Tuesday, 28 December 2010

Punch and Goosey Show

I'm marking exam papers this week. But by way of distraction, and in an effort to hang on a little longer to that Christmassy sense of comfort and fun, here are a few (more) festive photos:

This years goose was not a disappointment (which is good, because we're still eating it).

Sprouts, chestnuts and bacon.

Flaming Norah!



New holes to make belts and watch fit neatly.


The Pollinatrix said...

Holy cow - TRIFLE! It's been years since I've had trifle; my English grandmother used to make it, but she's long gone.

I have to say I'm not a fan of Brussels sprouts, but that photo makes me actually want to try them again. What a lovely color of green they are! My mom's always seemed to be very dark and limp.

angryparsnip said...

That was a very fabulous looking Goose. I'm glad the new brand did not disappoint.
Your Trifle looks wonderful, I made one too but I made single servings in Martini Glasses.

Keep the wonderful alive...

cheers, parsnip

63mago said...

This is a nice no nonsense watch.

Pat said...

The roasties look divine. I missed out on sprouts and really missed them. We have one last meal left.

Eryl said...

Polli ~ these are frozen 'button' brussel sprouts which always seem to be much nicer than the large, limp ones from the fresh counter. Also, I don't boil them but toss them in a little oil, in this case the bacon fat, then clamp on a lid and let them steam in their own juices. They come out much firmer and sweeter that way.

Trifle's great!

Parsnip ~ making trifle in martini glasses sounds very elegant, I must try it some day.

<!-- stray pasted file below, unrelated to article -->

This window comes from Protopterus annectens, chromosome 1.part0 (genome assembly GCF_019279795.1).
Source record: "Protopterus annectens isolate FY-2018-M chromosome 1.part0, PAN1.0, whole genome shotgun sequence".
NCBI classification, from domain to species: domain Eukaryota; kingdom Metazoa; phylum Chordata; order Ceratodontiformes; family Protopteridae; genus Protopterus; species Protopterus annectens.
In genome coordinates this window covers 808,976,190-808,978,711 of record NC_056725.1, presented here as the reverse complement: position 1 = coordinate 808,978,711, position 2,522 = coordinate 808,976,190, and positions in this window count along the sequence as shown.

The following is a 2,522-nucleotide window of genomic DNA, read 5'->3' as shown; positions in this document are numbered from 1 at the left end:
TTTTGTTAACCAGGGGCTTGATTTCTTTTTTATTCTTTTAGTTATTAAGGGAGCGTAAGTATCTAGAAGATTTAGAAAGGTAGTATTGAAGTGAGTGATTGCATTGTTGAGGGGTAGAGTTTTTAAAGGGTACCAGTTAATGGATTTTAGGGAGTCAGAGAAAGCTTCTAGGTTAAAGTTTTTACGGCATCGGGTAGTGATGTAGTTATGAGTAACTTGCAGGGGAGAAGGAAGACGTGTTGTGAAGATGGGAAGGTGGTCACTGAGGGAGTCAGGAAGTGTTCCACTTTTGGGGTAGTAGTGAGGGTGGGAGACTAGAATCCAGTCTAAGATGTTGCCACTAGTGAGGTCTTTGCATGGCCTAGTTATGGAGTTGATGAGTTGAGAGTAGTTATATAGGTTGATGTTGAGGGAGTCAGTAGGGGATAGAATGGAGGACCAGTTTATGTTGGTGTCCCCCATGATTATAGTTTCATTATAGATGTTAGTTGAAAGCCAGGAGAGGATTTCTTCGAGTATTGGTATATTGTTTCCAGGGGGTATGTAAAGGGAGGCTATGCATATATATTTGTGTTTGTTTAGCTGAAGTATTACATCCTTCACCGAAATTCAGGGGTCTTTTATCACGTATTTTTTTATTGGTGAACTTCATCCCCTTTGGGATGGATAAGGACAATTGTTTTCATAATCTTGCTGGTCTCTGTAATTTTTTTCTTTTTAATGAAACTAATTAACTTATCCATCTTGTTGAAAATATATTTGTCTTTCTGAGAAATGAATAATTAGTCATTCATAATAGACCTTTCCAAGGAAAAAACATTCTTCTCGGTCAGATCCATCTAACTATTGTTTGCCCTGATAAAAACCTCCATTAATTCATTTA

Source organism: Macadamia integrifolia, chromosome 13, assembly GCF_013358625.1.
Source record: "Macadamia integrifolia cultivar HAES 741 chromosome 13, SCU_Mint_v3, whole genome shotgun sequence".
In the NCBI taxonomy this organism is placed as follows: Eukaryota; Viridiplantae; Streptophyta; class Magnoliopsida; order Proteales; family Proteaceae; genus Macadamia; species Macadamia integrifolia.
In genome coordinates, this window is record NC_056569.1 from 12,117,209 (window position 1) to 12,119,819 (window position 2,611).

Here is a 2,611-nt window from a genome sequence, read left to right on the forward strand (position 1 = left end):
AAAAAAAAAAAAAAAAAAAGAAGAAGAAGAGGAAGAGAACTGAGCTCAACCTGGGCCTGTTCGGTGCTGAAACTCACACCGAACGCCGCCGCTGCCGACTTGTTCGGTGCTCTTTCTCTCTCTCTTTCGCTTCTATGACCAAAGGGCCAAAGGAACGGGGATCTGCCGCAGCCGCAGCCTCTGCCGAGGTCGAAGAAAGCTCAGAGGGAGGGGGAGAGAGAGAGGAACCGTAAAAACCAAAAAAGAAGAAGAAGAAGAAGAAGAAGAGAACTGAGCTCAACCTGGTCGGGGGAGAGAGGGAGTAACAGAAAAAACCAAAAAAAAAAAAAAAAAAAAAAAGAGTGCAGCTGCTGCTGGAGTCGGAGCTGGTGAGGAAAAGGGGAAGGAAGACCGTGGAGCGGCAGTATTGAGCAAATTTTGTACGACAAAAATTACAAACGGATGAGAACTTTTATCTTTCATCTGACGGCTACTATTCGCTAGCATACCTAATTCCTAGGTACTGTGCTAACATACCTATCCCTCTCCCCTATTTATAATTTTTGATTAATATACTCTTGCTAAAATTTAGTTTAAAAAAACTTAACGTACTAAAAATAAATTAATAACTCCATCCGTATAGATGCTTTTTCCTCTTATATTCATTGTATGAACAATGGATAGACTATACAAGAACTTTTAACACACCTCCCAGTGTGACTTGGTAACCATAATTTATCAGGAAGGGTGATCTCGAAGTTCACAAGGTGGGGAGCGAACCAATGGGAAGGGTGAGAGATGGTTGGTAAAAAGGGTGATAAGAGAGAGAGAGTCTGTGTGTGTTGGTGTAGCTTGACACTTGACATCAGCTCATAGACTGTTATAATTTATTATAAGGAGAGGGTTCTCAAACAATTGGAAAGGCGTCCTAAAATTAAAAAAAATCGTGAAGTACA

Mago ~ my son bought me the watch for Christmas a few years back, to compensate for my failing eyesight, and I love it's simple functional quality.

Eryl said...

Pat ~ one last meal?

The Unbearable Banishment said...

The photo of the sprouts are killing me. You see, I love them deeply, but Mrs. Wife refuses to cook them. She can't stand the smell! Yes, I suppose I could steam a few on my own but it's her kitchen and I don't want to stink the joint up.

NanU said...

I'm with UB's wife on the sprouts - just the smell can send me running. Though that roast bird looks delicious!
Happy exam grading. Me too, next week. Happily, there aren't very many, and there's always a little mental prize for the most far-out answer.

Pat said...

One last meal of my lemon and garlic chicken. Though I say it myself...
Our French grandson asked his mother (an excellent cook) to make Grandma's chicken and the young varmint said it wasn't as good.

Alesa Warcan said...

Mmmm! Everything looks delicious and cooked, grilled, roasted, toasted, sauteed to perfection!
And trifle! I've never had trifle but I've looked it up as it often pops up in stories. Always sounded like it had the potential to be an awesome desert. : j
On another note, how about getting our sets of pics done for the 15th of January? I chose "change" as a theme. I'll get back to you as soon as F chooses hers. What's yours? : j

Mollie said...

Hiya, found you via domesticated bohemian and appreciated your handle.

I've got some brussels sprouts in the freezer...for how long did you stick yours in the pan?

Read some of the previous posts too. Loved all three dresses. Good luck with the exam papers!

Eryl said...